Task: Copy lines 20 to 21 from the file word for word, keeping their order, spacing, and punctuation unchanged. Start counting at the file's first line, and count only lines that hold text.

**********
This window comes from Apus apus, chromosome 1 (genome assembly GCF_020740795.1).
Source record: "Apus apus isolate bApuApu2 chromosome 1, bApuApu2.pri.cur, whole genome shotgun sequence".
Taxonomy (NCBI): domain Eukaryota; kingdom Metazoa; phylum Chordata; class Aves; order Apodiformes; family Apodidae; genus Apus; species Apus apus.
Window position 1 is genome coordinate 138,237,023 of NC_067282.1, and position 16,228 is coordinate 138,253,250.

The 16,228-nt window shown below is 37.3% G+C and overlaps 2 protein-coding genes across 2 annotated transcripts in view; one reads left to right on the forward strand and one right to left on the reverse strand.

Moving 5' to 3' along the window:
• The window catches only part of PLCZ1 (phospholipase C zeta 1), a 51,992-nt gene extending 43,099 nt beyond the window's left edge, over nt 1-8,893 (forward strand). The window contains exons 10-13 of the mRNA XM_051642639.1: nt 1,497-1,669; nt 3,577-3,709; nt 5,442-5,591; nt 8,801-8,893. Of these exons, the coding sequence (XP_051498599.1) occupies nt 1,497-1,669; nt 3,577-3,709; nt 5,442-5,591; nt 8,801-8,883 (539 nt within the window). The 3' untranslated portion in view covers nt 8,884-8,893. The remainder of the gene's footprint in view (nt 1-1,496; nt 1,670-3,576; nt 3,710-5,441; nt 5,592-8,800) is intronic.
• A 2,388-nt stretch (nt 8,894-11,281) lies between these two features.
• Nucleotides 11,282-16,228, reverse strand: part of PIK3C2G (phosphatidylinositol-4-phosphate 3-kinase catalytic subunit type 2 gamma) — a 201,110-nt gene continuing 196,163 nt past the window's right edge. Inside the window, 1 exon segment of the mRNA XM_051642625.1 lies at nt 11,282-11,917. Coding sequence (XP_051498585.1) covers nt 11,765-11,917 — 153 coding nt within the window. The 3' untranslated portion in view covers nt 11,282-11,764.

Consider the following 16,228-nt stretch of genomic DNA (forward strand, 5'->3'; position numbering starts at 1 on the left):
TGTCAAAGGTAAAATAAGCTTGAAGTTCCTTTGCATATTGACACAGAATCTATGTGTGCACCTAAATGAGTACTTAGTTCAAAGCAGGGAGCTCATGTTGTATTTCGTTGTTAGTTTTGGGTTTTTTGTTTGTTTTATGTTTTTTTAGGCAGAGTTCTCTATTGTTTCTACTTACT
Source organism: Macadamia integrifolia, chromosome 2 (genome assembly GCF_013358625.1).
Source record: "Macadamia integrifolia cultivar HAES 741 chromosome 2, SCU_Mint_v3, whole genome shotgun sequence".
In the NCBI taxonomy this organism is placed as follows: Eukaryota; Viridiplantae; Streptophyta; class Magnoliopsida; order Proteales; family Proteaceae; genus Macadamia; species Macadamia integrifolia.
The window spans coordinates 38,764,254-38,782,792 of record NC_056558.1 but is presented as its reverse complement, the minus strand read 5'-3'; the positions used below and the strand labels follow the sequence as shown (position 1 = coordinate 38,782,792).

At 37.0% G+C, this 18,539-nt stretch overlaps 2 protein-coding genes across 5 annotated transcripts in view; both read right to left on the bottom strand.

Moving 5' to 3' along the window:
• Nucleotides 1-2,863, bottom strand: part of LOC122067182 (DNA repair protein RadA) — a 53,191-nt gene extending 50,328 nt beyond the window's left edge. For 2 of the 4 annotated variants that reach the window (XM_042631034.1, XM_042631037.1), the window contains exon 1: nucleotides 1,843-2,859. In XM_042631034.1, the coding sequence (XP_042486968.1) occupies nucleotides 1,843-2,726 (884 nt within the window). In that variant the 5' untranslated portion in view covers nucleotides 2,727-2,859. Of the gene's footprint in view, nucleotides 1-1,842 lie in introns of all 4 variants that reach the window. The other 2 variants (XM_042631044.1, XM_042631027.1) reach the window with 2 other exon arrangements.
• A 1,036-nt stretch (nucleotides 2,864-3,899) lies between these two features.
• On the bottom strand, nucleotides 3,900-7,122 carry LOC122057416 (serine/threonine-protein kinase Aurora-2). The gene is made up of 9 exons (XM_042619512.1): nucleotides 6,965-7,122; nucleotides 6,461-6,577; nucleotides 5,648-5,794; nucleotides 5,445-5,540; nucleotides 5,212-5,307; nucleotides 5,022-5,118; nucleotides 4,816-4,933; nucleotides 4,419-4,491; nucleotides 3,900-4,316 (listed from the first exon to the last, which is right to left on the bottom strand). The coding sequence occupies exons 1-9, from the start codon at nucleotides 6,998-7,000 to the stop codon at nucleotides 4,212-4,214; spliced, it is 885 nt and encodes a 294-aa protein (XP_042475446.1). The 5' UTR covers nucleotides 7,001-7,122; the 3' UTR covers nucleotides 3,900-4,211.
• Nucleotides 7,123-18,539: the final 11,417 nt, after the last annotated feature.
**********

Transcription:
• On the bottom strand, nucleotides 3,900-7,122 carry LOC122057416 (serine/threonine-protein kinase Aurora-2). The gene is made up of 9 exons (XM_042619512.1): nucleotides 6,965-7,122; nucleotides 6,461-6,577; nucleotides 5,648-5,794; nucleotides 5,445-5,540; nucleotides 5,212-5,307; nucleotides 5,022-5,118; nucleotides 4,816-4,933; nucleotides 4,419-4,491; nucleotides 3,900-4,316 (listed from the first exon to the last, which is right to left on the bottom strand). The coding sequence occupies exons 1-9, from the start codon at nucleotides 6,998-7,000 to the stop codon at nucleotides 4,212-4,214; spliced, it is 885 nt and encodes a 294-aa protein (XP_042475446.1). The 5' UTR covers nucleotides 7,001-7,122; the 3' UTR covers nucleotides 3,900-4,211.
• Nucleotides 7,123-18,539: the final 11,417 nt, after the last annotated feature.